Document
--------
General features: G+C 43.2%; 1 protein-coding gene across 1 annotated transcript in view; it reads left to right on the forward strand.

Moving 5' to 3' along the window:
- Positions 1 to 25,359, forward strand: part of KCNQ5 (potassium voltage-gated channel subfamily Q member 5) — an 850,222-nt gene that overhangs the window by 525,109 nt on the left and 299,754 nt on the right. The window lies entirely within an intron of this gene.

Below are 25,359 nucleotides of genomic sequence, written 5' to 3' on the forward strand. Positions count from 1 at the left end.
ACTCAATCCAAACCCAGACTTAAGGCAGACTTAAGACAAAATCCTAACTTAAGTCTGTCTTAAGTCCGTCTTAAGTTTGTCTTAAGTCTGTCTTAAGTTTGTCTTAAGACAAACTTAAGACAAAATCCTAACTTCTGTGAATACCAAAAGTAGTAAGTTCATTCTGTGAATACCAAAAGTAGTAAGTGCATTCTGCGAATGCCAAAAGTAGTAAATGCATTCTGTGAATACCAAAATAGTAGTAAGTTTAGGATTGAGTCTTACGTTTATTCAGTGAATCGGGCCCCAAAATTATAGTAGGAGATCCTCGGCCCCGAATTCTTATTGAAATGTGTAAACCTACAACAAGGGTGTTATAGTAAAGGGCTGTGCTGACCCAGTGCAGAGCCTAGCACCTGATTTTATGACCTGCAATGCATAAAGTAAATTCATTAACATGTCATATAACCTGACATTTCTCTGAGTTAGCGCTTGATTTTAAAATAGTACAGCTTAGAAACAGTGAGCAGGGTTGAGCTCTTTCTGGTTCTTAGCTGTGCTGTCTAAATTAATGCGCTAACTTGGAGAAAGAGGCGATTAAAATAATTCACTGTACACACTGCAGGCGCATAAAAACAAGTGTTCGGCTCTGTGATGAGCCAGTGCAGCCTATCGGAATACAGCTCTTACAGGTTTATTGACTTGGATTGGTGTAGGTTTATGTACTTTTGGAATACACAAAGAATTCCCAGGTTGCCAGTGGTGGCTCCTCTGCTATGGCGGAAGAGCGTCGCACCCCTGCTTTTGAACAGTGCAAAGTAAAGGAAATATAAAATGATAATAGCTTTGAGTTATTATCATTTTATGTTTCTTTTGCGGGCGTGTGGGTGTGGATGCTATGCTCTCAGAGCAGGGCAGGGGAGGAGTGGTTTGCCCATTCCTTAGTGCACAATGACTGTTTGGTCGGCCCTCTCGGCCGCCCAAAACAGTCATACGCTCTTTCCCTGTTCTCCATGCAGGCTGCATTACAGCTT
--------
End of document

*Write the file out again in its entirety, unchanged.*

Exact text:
General features: G+C 43.2%; 1 protein-coding gene across 1 annotated transcript in view; it reads left to right on the forward strand.

Moving 5' to 3' along the window:
- Positions 1 to 25,359, forward strand: part of KCNQ5 (potassium voltage-gated channel subfamily Q member 5) — an 850,222-nt gene that overhangs the window by 525,109 nt on the left and 299,754 nt on the right. The window lies entirely within an intron of this gene.

Below are 25,359 nucleotides of genomic sequence, written 5' to 3' on the forward strand. Positions count from 1 at the left end.
ACTCAATCCAAACCCAGACTTAAGGCAGACTTAAGACAAAATCCTAACTTAAGTCTGTCTTAAGTCCGTCTTAAGTTTGTCTTAAGTCTGTCTTAAGTTTGTCTTAAGACAAACTTAAGACAAAATCCTAACTTCTGTGAATACCAAAAGTAGTAAGTTCATTCTGTGAATACCAAAAGTAGTAAGTGCATTCTGCGAATGCCAAAAGTAGTAAATGCATTCTGTGAATACCAAAATAGTAGTAAGTTTAGGATTGAGTCTTACGTTTATTCAGTGAATCGGGCCCCAAAATTATAGTAGGAGATCCTCGGCCCCGAATTCTTATTGAAATGTGTAAACCTACAACAAGGGTGTTATAGTAAAGGGCTGTGCTGACCCAGTGCAGAGCCTAGCACCTGATTTTATGACCTGCAATGCATAAAGTAAATTCATTAACATGTCATATAACCTGACATTTCTCTGAGTTAGCGCTTGATTTTAAAATAGTACAGCTTAGAAACAGTGAGCAGGGTTGAGCTCTTTCTGGTTCTTAGCTGTGCTGTCTAAATTAATGCGCTAACTTGGAGAAAGAGGCGATTAAAATAATTCACTGTACACACTGCAGGCGCATAAAAACAAGTGTTCGGCTCTGTGATGAGCCAGTGCAGCCTATCGGAATACAGCTCTTACAGGTTTATTGACTTGGATTGGTGTAGGTTTATGTACTTTTGGAATACACAAAGAATTCCCAGGTTGCCAGTGGTGGCTCCTCTGCTATGGCGGAAGAGCGTCGCACCCCTGCTTTTGAACAGTGCAAAGTAAAGGAAATATAAAATGATAATAGCTTTGAGTTATTATCATTTTATGTTTCTTTTGCGGGCGTGTGGGTGTGGATGCTATGCTCTCAGAGCAGGGCAGGGGAGGAGTGGTTTGCCCATTCCTTAGTGCACAATGACTGTTTGGTCGGCCCTCTCGGCCGCCCAAAACAGTCATACGCTCTTTCCCTGTTCTCCATGCAGGCTGCATTACAGCTT